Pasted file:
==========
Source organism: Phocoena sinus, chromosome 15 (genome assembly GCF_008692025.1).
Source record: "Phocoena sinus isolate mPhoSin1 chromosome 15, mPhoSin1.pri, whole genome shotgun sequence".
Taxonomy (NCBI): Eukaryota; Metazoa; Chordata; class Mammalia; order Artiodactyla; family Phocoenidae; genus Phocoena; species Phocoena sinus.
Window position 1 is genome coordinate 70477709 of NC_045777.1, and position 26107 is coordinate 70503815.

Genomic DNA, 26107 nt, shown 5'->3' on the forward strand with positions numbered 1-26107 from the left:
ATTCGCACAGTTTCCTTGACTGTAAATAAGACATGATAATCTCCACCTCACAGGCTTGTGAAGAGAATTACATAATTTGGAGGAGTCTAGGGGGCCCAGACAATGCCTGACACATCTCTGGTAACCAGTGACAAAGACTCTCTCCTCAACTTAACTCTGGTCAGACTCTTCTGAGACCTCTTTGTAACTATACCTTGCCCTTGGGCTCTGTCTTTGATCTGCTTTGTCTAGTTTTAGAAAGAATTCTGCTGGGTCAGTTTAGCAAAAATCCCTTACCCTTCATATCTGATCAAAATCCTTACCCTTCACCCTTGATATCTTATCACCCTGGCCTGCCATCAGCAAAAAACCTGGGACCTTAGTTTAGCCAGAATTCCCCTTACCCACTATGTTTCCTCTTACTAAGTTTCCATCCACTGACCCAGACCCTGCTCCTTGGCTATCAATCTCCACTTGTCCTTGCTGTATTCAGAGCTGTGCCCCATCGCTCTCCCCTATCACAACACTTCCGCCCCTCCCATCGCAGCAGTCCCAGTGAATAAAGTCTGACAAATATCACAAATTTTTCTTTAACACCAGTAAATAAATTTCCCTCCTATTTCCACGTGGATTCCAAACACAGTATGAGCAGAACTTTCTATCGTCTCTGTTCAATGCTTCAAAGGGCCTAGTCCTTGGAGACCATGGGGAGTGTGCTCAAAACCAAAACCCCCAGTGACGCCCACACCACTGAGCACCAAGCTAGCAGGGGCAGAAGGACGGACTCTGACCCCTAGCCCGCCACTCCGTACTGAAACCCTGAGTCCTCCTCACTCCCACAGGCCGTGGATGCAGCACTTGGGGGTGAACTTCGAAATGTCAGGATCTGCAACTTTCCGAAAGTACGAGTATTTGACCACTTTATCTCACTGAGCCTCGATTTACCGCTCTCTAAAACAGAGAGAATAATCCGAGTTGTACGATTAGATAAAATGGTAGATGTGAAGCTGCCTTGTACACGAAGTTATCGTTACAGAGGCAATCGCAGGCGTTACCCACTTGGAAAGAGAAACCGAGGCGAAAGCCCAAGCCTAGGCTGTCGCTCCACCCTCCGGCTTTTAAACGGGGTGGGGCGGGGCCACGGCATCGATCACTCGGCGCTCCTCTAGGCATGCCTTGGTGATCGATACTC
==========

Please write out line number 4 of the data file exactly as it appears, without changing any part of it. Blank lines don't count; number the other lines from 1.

Window position 1 is genome coordinate 70477709 of NC_045777.1, and position 26107 is coordinate 70503815.